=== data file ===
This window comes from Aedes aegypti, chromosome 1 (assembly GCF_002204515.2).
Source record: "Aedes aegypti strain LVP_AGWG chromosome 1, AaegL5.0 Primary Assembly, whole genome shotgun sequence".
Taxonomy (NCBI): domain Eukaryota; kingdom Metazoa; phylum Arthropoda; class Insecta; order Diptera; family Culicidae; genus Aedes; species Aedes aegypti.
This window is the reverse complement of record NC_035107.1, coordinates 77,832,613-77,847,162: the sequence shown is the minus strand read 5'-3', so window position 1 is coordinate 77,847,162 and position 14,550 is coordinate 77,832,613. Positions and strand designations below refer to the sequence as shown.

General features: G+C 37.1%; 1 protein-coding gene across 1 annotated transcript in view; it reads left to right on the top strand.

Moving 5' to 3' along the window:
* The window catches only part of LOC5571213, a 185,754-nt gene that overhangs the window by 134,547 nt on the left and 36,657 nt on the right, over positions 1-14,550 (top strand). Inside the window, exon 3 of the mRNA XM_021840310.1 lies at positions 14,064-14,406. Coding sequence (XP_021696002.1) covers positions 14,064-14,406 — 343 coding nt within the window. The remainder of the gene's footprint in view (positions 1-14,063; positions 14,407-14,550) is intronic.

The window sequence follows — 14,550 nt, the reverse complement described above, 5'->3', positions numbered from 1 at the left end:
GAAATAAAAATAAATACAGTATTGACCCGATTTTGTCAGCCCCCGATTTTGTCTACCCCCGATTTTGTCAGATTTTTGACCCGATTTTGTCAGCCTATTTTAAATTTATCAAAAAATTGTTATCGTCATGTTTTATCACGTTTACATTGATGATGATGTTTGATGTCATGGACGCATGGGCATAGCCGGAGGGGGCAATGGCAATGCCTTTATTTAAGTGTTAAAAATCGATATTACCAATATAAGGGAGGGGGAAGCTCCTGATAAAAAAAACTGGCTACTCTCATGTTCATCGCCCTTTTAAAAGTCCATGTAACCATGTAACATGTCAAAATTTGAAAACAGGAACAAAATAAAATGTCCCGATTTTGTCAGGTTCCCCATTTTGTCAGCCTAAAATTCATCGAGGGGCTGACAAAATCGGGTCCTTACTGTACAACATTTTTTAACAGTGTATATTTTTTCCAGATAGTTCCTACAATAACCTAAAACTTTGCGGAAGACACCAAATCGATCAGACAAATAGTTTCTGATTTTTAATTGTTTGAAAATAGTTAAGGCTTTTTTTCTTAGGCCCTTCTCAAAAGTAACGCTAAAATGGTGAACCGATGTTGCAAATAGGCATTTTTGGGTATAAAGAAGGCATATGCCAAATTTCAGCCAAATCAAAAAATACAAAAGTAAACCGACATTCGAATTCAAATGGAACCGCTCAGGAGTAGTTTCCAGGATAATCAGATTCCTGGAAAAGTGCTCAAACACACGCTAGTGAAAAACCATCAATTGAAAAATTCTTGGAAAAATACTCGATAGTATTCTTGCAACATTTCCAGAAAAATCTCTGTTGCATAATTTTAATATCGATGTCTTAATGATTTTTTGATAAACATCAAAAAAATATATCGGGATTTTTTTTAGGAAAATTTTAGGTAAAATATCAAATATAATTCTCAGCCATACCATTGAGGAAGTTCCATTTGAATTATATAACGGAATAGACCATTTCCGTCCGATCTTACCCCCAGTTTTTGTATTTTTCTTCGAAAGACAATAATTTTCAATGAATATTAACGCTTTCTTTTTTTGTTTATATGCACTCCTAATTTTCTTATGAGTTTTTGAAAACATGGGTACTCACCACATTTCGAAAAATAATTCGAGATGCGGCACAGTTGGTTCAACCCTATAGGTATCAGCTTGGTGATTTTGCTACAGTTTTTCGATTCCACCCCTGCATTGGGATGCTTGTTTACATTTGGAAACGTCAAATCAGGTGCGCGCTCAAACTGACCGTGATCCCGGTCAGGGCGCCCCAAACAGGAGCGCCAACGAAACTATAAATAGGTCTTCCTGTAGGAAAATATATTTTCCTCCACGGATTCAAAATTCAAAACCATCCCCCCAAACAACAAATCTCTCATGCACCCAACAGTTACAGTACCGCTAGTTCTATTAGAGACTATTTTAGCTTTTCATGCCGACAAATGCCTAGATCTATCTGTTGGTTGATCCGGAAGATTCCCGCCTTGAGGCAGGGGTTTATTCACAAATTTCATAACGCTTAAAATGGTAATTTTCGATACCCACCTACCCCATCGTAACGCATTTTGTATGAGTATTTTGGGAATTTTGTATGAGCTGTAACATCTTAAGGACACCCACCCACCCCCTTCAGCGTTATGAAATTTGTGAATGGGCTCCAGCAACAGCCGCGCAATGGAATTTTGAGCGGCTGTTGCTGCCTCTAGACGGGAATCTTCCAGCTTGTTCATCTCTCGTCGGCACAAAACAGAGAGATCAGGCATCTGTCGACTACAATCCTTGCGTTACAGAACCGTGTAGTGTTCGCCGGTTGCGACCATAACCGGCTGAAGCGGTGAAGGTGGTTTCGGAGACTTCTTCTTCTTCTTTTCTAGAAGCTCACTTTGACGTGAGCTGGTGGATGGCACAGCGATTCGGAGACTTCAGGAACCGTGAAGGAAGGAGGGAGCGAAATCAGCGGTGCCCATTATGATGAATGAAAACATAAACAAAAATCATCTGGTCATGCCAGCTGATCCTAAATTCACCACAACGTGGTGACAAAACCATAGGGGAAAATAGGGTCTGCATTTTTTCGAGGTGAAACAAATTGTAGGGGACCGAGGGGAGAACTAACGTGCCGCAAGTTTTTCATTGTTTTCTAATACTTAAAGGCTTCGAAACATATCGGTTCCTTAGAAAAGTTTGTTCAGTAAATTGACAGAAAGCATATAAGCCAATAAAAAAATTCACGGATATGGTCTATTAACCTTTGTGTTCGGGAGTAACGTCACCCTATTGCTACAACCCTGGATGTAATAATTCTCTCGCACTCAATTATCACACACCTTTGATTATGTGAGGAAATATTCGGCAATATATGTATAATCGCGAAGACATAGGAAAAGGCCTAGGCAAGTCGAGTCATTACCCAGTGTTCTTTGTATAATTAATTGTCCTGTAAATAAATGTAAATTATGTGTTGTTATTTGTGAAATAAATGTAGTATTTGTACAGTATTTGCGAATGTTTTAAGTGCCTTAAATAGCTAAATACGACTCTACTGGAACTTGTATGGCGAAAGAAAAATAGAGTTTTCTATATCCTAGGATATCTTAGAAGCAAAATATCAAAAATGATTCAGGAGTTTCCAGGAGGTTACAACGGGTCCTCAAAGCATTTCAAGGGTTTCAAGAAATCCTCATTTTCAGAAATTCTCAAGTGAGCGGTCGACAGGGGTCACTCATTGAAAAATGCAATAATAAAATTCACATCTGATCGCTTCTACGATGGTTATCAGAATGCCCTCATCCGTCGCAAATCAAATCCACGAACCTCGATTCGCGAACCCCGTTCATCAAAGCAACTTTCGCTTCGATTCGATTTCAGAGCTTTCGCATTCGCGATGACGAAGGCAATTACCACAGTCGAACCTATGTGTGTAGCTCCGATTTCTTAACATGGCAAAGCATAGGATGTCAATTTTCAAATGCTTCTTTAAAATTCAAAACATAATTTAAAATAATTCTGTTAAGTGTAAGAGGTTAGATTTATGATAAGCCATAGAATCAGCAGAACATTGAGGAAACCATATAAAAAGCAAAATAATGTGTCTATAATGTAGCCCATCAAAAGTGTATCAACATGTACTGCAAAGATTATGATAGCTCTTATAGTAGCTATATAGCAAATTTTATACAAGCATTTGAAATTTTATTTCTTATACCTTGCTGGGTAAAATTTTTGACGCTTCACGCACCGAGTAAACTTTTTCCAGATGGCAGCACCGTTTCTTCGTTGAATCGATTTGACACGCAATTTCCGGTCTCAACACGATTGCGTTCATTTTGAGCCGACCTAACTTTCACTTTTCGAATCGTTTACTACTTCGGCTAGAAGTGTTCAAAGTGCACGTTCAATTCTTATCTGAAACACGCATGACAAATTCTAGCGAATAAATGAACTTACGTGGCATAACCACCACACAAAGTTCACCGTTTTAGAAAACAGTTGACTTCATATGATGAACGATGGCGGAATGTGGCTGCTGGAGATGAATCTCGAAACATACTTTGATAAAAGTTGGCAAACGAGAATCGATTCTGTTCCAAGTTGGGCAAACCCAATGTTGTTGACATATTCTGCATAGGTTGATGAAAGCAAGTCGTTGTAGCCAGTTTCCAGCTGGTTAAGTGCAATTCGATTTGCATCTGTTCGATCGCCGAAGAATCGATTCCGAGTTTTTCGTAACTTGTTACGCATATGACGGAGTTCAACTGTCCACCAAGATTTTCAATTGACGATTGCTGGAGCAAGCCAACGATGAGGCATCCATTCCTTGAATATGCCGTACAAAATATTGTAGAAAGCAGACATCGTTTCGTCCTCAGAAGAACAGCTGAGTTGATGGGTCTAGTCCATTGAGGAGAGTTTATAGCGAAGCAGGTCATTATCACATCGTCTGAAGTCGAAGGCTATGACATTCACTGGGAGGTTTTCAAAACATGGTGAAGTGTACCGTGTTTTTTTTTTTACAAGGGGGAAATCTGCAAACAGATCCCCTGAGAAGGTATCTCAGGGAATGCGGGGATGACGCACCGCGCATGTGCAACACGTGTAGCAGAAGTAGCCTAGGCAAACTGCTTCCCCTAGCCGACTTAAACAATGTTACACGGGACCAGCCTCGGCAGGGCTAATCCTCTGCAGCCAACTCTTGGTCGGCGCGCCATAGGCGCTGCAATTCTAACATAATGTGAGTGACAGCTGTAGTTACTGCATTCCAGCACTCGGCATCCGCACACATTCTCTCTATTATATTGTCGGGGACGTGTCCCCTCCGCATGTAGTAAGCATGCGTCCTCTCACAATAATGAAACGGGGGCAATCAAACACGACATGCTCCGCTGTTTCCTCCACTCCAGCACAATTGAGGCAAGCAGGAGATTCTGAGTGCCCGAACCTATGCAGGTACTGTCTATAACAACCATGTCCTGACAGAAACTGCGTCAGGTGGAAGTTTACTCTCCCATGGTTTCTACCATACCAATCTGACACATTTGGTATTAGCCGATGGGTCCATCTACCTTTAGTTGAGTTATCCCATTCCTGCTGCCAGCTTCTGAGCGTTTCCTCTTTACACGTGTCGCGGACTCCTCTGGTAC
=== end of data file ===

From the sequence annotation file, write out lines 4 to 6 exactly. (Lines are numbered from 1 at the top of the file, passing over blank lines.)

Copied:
This window is the reverse complement of record NC_035107.1, coordinates 77,832,613-77,847,162: the sequence shown is the minus strand read 5'-3', so window position 1 is coordinate 77,847,162 and position 14,550 is coordinate 77,832,613. Positions and strand designations below refer to the sequence as shown.

General features: G+C 37.1%; 1 protein-coding gene across 1 annotated transcript in view; it reads left to right on the top strand.

Moving 5' to 3' along the window: